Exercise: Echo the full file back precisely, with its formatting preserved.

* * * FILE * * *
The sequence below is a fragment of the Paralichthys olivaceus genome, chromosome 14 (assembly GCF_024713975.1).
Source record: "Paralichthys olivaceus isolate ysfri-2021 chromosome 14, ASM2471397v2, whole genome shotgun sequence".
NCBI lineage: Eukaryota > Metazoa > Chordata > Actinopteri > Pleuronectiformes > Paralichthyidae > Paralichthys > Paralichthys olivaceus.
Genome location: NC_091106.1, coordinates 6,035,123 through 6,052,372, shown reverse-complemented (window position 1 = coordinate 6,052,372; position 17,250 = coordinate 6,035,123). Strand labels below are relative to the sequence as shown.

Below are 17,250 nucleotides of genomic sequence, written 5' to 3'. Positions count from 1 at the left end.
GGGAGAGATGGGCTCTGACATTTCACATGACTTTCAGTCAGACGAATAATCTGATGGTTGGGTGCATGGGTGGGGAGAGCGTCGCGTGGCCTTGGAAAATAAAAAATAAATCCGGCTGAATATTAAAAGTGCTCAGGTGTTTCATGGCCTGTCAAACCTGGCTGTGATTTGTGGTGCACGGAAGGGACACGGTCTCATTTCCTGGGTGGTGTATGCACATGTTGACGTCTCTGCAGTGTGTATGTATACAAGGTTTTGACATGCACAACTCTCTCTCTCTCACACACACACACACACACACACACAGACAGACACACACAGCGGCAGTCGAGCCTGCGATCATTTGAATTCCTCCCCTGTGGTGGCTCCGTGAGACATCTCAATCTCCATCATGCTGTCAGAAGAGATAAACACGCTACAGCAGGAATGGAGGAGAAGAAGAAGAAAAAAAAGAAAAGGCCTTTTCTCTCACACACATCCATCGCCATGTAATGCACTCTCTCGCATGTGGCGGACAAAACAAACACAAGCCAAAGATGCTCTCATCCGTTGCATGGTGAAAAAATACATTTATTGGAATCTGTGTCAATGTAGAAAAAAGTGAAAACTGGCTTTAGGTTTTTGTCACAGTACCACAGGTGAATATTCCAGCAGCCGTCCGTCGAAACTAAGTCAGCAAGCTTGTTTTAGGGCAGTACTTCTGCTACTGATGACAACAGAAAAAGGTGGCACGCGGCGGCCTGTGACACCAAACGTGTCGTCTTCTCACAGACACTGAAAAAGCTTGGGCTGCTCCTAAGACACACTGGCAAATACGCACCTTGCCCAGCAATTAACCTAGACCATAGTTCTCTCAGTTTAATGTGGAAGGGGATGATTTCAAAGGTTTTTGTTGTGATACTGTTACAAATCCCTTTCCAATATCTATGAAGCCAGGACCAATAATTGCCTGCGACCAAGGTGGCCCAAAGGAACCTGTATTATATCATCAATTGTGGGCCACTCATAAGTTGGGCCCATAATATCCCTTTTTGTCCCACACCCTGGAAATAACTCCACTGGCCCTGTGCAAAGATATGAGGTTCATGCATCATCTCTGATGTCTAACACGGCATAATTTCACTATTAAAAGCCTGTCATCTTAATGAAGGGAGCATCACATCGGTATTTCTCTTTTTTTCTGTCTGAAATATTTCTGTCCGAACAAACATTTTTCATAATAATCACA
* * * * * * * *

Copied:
The sequence below is a fragment of the Paralichthys olivaceus genome, chromosome 14 (assembly GCF_024713975.1).
Source record: "Paralichthys olivaceus isolate ysfri-2021 chromosome 14, ASM2471397v2, whole genome shotgun sequence".
NCBI lineage: Eukaryota > Metazoa > Chordata > Actinopteri > Pleuronectiformes > Paralichthyidae > Paralichthys > Paralichthys olivaceus.
Genome location: NC_091106.1, coordinates 6,035,123 through 6,052,372, shown reverse-complemented (window position 1 = coordinate 6,052,372; position 17,250 = coordinate 6,035,123). Strand labels below are relative to the sequence as shown.

Below are 17,250 nucleotides of genomic sequence, written 5' to 3'. Positions count from 1 at the left end.
GGGAGAGATGGGCTCTGACATTTCACATGACTTTCAGTCAGACGAATAATCTGATGGTTGGGTGCATGGGTGGGGAGAGCGTCGCGTGGCCTTGGAAAATAAAAAATAAATCCGGCTGAATATTAAAAGTGCTCAGGTGTTTCATGGCCTGTCAAACCTGGCTGTGATTTGTGGTGCACGGAAGGGACACGGTCTCATTTCCTGGGTGGTGTATGCACATGTTGACGTCTCTGCAGTGTGTATGTATACAAGGTTTTGACATGCACAACTCTCTCTCTCTCACACACACACACACACACACACACAGACAGACACACACAGCGGCAGTCGAGCCTGCGATCATTTGAATTCCTCCCCTGTGGTGGCTCCGTGAGACATCTCAATCTCCATCATGCTGTCAGAAGAGATAAACACGCTACAGCAGGAATGGAGGAGAAGAAGAAGAAAAAAAAGAAAAGGCCTTTTCTCTCACACACATCCATCGCCATGTAATGCACTCTCTCGCATGTGGCGGACAAAACAAACACAAGCCAAAGATGCTCTCATCCGTTGCATGGTGAAAAAATACATTTATTGGAATCTGTGTCAATGTAGAAAAAAGTGAAAACTGGCTTTAGGTTTTTGTCACAGTACCACAGGTGAATATTCCAGCAGCCGTCCGTCGAAACTAAGTCAGCAAGCTTGTTTTAGGGCAGTACTTCTGCTACTGATGACAACAGAAAAAGGTGGCACGCGGCGGCCTGTGACACCAAACGTGTCGTCTTCTCACAGACACTGAAAAAGCTTGGGCTGCTCCTAAGACACACTGGCAAATACGCACCTTGCCCAGCAATTAACCTAGACCATAGTTCTCTCAGTTTAATGTGGAAGGGGATGATTTCAAAGGTTTTTGTTGTGATACTGTTACAAATCCCTTTCCAATATCTATGAAGCCAGGACCAATAATTGCCTGCGACCAAGGTGGCCCAAAGGAACCTGTATTATATCATCAATTGTGGGCCACTCATAAGTTGGGCCCATAATATCCCTTTTTGTCCCACACCCTGGAAATAACTCCACTGGCCCTGTGCAAAGATATGAGGTTCATGCATCATCTCTGATGTCTAACACGGCATAATTTCACTATTAAAAGCCTGTCATCTTAATGAAGGGAGCATCACATCGGTATTTCTCTTTTTTTCTGTCTGAAATATTTCTGTCCGAACAAACATTTTTCATAATAATCACA